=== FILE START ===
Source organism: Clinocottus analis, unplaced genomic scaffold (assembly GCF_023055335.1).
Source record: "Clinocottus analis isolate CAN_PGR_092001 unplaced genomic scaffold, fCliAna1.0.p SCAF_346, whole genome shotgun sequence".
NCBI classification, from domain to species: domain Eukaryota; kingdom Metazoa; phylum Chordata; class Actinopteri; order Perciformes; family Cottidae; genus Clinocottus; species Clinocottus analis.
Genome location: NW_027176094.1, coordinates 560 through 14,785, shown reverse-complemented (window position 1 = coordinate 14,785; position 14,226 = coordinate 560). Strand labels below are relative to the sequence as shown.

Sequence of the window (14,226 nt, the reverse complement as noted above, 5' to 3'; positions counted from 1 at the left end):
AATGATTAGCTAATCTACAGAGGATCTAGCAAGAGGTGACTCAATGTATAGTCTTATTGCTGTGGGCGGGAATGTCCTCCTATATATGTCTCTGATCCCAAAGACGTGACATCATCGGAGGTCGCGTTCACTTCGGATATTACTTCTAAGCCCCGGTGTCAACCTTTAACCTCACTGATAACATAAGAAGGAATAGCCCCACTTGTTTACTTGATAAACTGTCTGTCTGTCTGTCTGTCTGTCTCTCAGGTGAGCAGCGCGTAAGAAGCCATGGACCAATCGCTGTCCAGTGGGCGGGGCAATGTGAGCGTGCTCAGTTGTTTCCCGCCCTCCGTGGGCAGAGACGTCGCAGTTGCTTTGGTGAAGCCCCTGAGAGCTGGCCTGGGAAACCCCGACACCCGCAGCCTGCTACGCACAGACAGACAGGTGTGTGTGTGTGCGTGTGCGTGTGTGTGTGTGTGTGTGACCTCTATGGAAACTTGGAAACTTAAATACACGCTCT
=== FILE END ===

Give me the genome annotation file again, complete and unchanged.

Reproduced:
Source organism: Clinocottus analis, unplaced genomic scaffold (assembly GCF_023055335.1).
Source record: "Clinocottus analis isolate CAN_PGR_092001 unplaced genomic scaffold, fCliAna1.0.p SCAF_346, whole genome shotgun sequence".
NCBI classification, from domain to species: domain Eukaryota; kingdom Metazoa; phylum Chordata; class Actinopteri; order Perciformes; family Cottidae; genus Clinocottus; species Clinocottus analis.
Genome location: NW_027176094.1, coordinates 560 through 14,785, shown reverse-complemented (window position 1 = coordinate 14,785; position 14,226 = coordinate 560). Strand labels below are relative to the sequence as shown.

Sequence of the window (14,226 nt, the reverse complement as noted above, 5' to 3'; positions counted from 1 at the left end):
AATGATTAGCTAATCTACAGAGGATCTAGCAAGAGGTGACTCAATGTATAGTCTTATTGCTGTGGGCGGGAATGTCCTCCTATATATGTCTCTGATCCCAAAGACGTGACATCATCGGAGGTCGCGTTCACTTCGGATATTACTTCTAAGCCCCGGTGTCAACCTTTAACCTCACTGATAACATAAGAAGGAATAGCCCCACTTGTTTACTTGATAAACTGTCTGTCTGTCTGTCTGTCTGTCTCTCAGGTGAGCAGCGCGTAAGAAGCCATGGACCAATCGCTGTCCAGTGGGCGGGGCAATGTGAGCGTGCTCAGTTGTTTCCCGCCCTCCGTGGGCAGAGACGTCGCAGTTGCTTTGGTGAAGCCCCTGAGAGCTGGCCTGGGAAACCCCGACACCCGCAGCCTGCTACGCACAGACAGACAGGTGTGTGTGTGTGCGTGTGCGTGTGTGTGTGTGTGTGTGACCTCTATGGAAACTTGGAAACTTAAATACACGCTCT